The federal government has recognized the need to organize and coordinate the collection and management of geospatial data since at least 1990, when the Office of Management and Budget (OMB) revised Circular A-16 to establish the Federal Geographic Data Committee (FGDC) and to promote the coordinated use, sharing, and dissemination of geospatial data nationwide. OMB Circular A-16 also called for development of a national digital spatial information resource to enable the sharing and transfer of spatial data between users and producers, linked by criteria and standards. Executive Order 12906, issued in 1994, strengthened and enhanced Circular A-16, and specified that FGDC shall coordinate development of the National Spatial Data Infrastructure (NSDI).

Full text (PDF)

Posted by ljridley at 10:45 AM | Comments (0)

Unprecedented Global Aging Examined in New Census Bureau Report

Unprecedented Global Aging Examined in New Census Bureau Report
By: Kevin Kinsella and Wan He
Source: U.S. Census Bureau, commissioned by the National Institute on Aging

The average age of the world’s population is increasing at an unprecedented rate. The number of people worldwide 65 and older is estimated at 506 million as of midyear 2008; by 2040, that number will hit 1.3 billion. Thus, in just over 30 years, the proportion of older people will double from 7 percent to 14 percent of the total world population, according to a new report, An Aging World: 2008 [PDF].

The report examines the demographic and socioeconomic trends accompanying this phenomenon. It was commissioned by the National Institute on Aging (NIA), part of the National Institutes of Health and produced by the U.S. Census Bureau.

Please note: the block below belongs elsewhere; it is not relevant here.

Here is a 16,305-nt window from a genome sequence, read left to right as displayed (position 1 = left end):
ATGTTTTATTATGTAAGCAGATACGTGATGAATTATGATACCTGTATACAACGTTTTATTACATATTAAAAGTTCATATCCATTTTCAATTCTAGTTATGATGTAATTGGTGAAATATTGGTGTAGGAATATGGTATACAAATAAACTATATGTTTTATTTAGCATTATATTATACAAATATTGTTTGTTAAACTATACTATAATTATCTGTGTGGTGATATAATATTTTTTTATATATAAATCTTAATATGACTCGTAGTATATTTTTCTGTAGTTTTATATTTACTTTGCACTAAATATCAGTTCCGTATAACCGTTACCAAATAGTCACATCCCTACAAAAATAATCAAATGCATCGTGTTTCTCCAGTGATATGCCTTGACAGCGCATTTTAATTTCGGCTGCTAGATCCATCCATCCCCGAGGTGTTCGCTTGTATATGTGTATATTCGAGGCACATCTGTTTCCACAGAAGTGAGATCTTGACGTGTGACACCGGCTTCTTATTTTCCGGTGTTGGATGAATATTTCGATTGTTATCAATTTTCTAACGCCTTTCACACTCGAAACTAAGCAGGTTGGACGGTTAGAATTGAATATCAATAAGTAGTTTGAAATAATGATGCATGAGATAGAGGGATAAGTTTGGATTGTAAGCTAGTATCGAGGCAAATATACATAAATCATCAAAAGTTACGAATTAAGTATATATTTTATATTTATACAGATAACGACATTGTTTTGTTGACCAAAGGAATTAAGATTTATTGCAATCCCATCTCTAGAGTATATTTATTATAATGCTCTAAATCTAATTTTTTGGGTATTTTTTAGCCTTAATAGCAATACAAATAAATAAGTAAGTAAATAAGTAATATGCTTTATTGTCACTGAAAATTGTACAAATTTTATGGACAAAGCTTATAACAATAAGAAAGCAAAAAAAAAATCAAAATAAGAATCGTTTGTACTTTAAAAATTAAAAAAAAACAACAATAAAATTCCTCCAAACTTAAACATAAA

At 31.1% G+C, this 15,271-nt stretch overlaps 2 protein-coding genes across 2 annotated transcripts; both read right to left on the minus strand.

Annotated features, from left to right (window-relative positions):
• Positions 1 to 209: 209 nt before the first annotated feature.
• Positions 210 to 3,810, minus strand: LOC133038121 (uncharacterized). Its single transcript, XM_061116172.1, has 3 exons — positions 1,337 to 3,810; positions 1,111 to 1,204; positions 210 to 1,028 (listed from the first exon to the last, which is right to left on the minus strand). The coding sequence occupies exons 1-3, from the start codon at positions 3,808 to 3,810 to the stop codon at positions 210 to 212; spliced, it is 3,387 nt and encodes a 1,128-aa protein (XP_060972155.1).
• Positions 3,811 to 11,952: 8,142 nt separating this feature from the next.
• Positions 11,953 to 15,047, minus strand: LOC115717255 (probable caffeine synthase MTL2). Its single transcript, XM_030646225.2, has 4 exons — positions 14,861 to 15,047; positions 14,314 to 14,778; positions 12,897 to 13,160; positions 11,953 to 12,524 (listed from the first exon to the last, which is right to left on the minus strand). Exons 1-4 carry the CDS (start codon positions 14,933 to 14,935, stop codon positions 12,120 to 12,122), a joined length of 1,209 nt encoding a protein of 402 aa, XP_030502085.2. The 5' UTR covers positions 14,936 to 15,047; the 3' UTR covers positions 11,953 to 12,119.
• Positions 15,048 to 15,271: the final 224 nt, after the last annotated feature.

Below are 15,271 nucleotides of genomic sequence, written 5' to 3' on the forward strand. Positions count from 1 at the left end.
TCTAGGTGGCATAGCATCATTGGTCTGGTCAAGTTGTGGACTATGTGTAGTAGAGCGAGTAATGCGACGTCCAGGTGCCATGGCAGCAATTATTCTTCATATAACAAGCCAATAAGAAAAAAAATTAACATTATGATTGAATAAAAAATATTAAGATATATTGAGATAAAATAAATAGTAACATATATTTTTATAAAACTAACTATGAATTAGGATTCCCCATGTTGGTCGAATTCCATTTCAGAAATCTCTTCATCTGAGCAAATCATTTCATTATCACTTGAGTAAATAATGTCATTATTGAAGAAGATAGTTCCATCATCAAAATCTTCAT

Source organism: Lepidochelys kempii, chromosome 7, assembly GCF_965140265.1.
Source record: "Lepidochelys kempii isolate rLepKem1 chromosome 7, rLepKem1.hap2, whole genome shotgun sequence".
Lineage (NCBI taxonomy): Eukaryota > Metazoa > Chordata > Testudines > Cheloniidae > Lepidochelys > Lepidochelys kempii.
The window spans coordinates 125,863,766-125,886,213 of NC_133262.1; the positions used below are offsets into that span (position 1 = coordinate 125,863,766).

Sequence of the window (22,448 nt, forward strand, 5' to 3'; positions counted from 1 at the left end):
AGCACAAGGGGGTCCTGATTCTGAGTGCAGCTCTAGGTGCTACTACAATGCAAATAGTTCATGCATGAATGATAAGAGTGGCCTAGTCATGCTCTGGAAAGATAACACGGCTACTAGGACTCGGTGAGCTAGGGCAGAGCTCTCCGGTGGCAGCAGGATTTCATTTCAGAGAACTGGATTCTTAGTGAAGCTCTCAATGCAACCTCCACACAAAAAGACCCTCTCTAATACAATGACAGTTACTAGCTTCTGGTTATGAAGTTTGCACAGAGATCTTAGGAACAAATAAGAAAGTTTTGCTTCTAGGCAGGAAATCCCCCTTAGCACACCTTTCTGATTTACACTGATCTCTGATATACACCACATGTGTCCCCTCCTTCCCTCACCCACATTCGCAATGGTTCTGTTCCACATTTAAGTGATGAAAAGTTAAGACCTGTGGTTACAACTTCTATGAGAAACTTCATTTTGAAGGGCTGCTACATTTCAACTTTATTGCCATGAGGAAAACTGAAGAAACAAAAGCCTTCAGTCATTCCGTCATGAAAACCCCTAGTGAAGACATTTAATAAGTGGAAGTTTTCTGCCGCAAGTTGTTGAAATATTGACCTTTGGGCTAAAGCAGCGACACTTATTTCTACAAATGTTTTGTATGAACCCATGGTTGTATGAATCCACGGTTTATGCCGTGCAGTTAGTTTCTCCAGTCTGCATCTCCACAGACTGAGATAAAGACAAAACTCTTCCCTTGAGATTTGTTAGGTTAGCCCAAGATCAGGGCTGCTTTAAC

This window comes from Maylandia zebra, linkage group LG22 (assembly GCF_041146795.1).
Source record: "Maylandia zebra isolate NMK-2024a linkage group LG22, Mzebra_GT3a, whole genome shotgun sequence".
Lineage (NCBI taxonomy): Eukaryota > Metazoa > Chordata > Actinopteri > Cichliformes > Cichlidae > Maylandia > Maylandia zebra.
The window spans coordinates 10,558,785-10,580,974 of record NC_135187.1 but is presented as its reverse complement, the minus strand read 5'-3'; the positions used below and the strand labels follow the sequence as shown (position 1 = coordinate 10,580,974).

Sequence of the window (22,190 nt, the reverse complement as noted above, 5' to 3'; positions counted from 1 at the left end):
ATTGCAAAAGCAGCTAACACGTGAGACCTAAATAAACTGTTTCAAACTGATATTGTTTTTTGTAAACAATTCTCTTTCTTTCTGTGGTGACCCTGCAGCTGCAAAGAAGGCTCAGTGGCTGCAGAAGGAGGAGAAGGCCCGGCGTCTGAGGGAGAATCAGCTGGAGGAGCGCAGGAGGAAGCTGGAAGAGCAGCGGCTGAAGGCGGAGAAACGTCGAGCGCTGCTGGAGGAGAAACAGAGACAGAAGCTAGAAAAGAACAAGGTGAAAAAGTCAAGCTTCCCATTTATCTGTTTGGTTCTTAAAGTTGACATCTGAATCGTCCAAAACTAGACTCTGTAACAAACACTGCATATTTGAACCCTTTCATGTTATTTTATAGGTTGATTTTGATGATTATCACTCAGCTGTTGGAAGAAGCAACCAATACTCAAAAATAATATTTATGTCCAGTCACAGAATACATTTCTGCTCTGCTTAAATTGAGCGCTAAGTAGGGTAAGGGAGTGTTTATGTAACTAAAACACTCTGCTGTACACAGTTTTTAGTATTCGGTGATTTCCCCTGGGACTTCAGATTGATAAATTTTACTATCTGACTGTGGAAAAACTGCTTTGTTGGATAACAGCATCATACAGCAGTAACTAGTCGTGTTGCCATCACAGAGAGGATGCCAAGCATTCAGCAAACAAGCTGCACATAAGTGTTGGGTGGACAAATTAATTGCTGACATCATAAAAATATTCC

“The world’s population of people over age 65 is growing rapidly, and with it will come a number of challenges and opportunities,” said NIA Director Dr. Richard J. Hodes. “NIA and our partners at the Census Bureau are committed to providing the best data possible so that we can better understand the course of population aging and its implications.”

An Aging World: 2008 examines nine international population trends identified in 2007 by the NIA and the U.S. Department of State (“Why Population Aging Matters: A Global Perspective”). The report also contains detailed information on life expectancy, health, disability, gender balance, marital status, living arrangements, education and literacy, labor force participation and retirement and pensions among older people around the world.

An Aging World: 2008 (PDF)

Why Population Aging Matters: A Global Perspective (PDF)

Posted by ljridley at 10:30 AM | Comments (0)

Adolescent Women’s Contraceptive Use Is Less Consistent Than That of Adult Women, With a Much Higher Failure Rate

Adolescent Women’s Contraceptive Use Is Less Consistent Than That of Adult Women, With a Much Higher Failure Rate: New Analysis Compares Evidence from More Than 40 Countries
By: Ann K. Blanc, Amy O. Tsui, Trevor N. Croft and Jamie L. Trevit